It was the buckets that gave it away.
“Oh, look!” I said, excited at seeing something that was fairly uncommon where I used to live in Minnesota.
George and I, our cameras and the dog had been exploring, one of our favorite ways to spend a Sunday afternoon. A back road here, an unexpected turn there, and always adherence to the car rules: Either of us can request a stop or a backtrack to get a photo or a closer look at anything.
This time, it was a quick right turn down a narrow, muddy lane, past a charming stone house, to a halt in front of another stone building where who-knows-how-many-hundreds of gallons of maple sap are turned into syrup every year and sold throughout the county. We’d bought many a jar at the grocery store. Now, we were at the source, and since our jar was running low…
The place looked dark, but the sign said “open.” Below it was another sign. “Ring the bell, come in, turn on the lights, and wait. Someone will be right out.” Going through the process made me feel a bit like a shopkeeper, opening up for the day.
That changed as soon as I walked through the door. I took one look at the shelves and became a shopper, one unacquainted with the word “no.” George was no help. As soon as I pointed to something, he said, “get it.” Apple syrup, maple syrup in an irresistible maple-leaf shaped bottle, pumpkin-ginger mix, cherry-almond syrup and jam… The items piled up, both arms were full, and I set things on the tiny counter. That’s when I saw the other sign.
“Working in back room. Blow car horn,” it said. George went back outside to do just that, and I began looking beyond the edibles to the things that were hanging on the walls: a set of moose antlers, a pair of snow shoes, old, old family photos, a drawing of a barn with an unusual square silo, a collection of ancient cameras. A feast for the imagination as well as the appetite in this place.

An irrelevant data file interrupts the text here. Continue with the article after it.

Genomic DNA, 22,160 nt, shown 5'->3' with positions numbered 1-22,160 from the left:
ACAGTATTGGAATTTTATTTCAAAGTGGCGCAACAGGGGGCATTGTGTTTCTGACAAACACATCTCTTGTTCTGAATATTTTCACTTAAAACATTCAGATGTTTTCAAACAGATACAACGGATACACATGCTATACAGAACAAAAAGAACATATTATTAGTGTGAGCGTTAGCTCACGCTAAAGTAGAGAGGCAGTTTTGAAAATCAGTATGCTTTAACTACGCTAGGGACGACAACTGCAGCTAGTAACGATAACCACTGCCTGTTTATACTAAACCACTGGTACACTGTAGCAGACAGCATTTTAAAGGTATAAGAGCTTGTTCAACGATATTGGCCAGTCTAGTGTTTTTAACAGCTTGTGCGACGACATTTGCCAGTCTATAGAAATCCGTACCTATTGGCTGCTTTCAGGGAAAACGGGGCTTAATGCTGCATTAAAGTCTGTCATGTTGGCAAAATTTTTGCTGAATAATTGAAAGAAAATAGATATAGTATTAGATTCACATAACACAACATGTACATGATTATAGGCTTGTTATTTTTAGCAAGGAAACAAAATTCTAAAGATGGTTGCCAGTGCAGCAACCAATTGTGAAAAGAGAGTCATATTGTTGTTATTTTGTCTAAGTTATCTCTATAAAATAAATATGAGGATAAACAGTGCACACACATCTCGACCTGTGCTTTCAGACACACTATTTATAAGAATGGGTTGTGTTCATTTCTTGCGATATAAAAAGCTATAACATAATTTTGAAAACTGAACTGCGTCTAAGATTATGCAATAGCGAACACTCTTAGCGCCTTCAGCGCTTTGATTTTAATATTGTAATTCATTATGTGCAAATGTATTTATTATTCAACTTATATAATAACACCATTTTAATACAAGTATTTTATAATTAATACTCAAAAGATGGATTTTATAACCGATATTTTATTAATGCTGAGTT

Then, a voice from the back room.
“Is anyone there?” she asked.
A quavery voice. Someone’s mother, sent to man the store, I assumed.
She appeared, heavier on the bottom than on the top, stooped, her hair covered by an old gray stocking cap, walking with some difficulty. She muttered something about turning off the huge tanks overhead according to her husband’s instructions.
“Wait half an hour, then turn them off, he told me,” she said, and plunked herself down on a stool behind the counter. I had no idea what she was talking about, but I assumed it had something to do with maple syrup.
She pulled off the stocking cap and patted at her hair, excusing herself for “looking a fright.” Her husband, she said, was off collecting sap from the buckets, and the job was taking longer than he expected. Here was no one’s mother simply manning the store. This was half the team responsible for the store.
“This is yours?” I asked, and she chuckled.
“My husband’s been sapping since he was 10, and that was 75 years ago,” she said, starting to add up our purchases on the counter. 85? The man was still collecting sap at 85? I hardly had time to marvel because she had seen me looking at the bits of history on the wall. That’s when the stories began, offered randomly, shotgun style, as they came to her mind. I wished I’d had a tape recorder. I didn’t, but I listened hard.
Stay tune to part 2 and I’ll share some of those stories.